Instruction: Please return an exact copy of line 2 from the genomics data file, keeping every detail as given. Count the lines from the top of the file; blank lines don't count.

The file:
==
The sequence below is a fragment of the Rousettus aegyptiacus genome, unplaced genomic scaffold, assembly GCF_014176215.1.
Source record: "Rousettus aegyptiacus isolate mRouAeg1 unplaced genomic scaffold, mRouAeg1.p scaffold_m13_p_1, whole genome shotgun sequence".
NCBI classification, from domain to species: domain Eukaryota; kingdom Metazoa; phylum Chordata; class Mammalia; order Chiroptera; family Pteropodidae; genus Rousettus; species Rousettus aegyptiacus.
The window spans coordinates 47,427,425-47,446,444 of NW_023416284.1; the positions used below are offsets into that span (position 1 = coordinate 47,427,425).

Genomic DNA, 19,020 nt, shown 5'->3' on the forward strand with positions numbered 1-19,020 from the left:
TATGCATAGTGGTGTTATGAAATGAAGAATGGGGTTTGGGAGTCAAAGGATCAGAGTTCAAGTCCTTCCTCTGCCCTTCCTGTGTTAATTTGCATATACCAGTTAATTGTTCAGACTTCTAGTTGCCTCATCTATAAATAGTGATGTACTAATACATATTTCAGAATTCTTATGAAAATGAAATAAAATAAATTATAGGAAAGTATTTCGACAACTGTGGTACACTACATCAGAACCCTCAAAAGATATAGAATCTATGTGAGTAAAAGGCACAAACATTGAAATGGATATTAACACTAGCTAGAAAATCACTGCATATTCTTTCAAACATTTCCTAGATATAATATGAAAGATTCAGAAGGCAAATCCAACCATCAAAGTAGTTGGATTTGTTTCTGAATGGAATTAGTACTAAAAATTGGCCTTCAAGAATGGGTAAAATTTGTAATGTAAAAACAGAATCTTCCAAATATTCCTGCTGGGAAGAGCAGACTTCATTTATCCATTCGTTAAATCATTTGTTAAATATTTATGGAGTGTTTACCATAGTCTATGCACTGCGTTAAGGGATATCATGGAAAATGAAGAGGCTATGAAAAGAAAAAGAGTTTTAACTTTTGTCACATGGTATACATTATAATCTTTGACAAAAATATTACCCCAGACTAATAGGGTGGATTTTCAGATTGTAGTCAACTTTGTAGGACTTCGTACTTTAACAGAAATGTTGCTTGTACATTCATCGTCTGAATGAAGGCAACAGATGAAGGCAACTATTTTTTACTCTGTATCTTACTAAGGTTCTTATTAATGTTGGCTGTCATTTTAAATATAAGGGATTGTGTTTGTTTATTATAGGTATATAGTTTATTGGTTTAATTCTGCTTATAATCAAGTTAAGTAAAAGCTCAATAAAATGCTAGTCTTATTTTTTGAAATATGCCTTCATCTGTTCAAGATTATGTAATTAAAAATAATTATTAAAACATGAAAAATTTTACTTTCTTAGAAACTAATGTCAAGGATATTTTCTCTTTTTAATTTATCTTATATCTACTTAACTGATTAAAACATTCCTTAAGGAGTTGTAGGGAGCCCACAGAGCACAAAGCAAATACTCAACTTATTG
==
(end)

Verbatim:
Source record: "Rousettus aegyptiacus isolate mRouAeg1 unplaced genomic scaffold, mRouAeg1.p scaffold_m13_p_1, whole genome shotgun sequence".